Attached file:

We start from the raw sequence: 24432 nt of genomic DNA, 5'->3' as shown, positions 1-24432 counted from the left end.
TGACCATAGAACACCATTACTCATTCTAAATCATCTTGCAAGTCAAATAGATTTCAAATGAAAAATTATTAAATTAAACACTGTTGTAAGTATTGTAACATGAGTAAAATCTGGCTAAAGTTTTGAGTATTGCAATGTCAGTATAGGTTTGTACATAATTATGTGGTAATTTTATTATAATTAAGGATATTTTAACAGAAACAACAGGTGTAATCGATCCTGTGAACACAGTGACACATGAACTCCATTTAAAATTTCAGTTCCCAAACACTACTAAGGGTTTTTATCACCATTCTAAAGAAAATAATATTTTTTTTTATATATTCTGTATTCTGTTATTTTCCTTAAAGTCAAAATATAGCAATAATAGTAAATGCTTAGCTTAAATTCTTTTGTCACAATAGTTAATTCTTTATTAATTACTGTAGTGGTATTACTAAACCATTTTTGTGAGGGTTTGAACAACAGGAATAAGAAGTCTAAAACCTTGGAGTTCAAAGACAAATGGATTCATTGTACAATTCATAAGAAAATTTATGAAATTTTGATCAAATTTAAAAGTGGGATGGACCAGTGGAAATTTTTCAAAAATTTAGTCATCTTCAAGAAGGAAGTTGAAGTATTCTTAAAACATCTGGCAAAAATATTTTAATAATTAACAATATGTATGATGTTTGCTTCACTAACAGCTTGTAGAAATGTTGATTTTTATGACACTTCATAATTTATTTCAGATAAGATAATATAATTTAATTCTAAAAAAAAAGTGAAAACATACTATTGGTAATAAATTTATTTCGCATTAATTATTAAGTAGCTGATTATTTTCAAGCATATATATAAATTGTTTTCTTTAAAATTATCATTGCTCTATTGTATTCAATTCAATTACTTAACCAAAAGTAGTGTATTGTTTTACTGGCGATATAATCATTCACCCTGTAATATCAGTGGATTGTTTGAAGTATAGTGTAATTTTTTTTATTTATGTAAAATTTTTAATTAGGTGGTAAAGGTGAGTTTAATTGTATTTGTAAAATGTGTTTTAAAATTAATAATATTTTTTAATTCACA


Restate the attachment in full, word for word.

We start from the raw sequence: 24432 nt of genomic DNA, 5'->3' as shown, positions 1-24432 counted from the left end.
TGACCATAGAACACCATTACTCATTCTAAATCATCTTGCAAGTCAAATAGATTTCAAATGAAAAATTATTAAATTAAACACTGTTGTAAGTATTGTAACATGAGTAAAATCTGGCTAAAGTTTTGAGTATTGCAATGTCAGTATAGGTTTGTACATAATTATGTGGTAATTTTATTATAATTAAGGATATTTTAACAGAAACAACAGGTGTAATCGATCCTGTGAACACAGTGACACATGAACTCCATTTAAAATTTCAGTTCCCAAACACTACTAAGGGTTTTTATCACCATTCTAAAGAAAATAATATTTTTTTTTATATATTCTGTATTCTGTTATTTTCCTTAAAGTCAAAATATAGCAATAATAGTAAATGCTTAGCTTAAATTCTTTTGTCACAATAGTTAATTCTTTATTAATTACTGTAGTGGTATTACTAAACCATTTTTGTGAGGGTTTGAACAACAGGAATAAGAAGTCTAAAACCTTGGAGTTCAAAGACAAATGGATTCATTGTACAATTCATAAGAAAATTTATGAAATTTTGATCAAATTTAAAAGTGGGATGGACCAGTGGAAATTTTTCAAAAATTTAGTCATCTTCAAGAAGGAAGTTGAAGTATTCTTAAAACATCTGGCAAAAATATTTTAATAATTAACAATATGTATGATGTTTGCTTCACTAACAGCTTGTAGAAATGTTGATTTTTATGACACTTCATAATTTATTTCAGATAAGATAATATAATTTAATTCTAAAAAAAAAGTGAAAACATACTATTGGTAATAAATTTATTTCGCATTAATTATTAAGTAGCTGATTATTTTCAAGCATATATATAAATTGTTTTCTTTAAAATTATCATTGCTCTATTGTATTCAATTCAATTACTTAACCAAAAGTAGTGTATTGTTTTACTGGCGATATAATCATTCACCCTGTAATATCAGTGGATTGTTTGAAGTATAGTGTAATTTTTTTTATTTATGTAAAATTTTTAATTAGGTGGTAAAGGTGAGTTTAATTGTATTTGTAAAATGTGTTTTAAAATTAATAATATTTTTTAATTCACA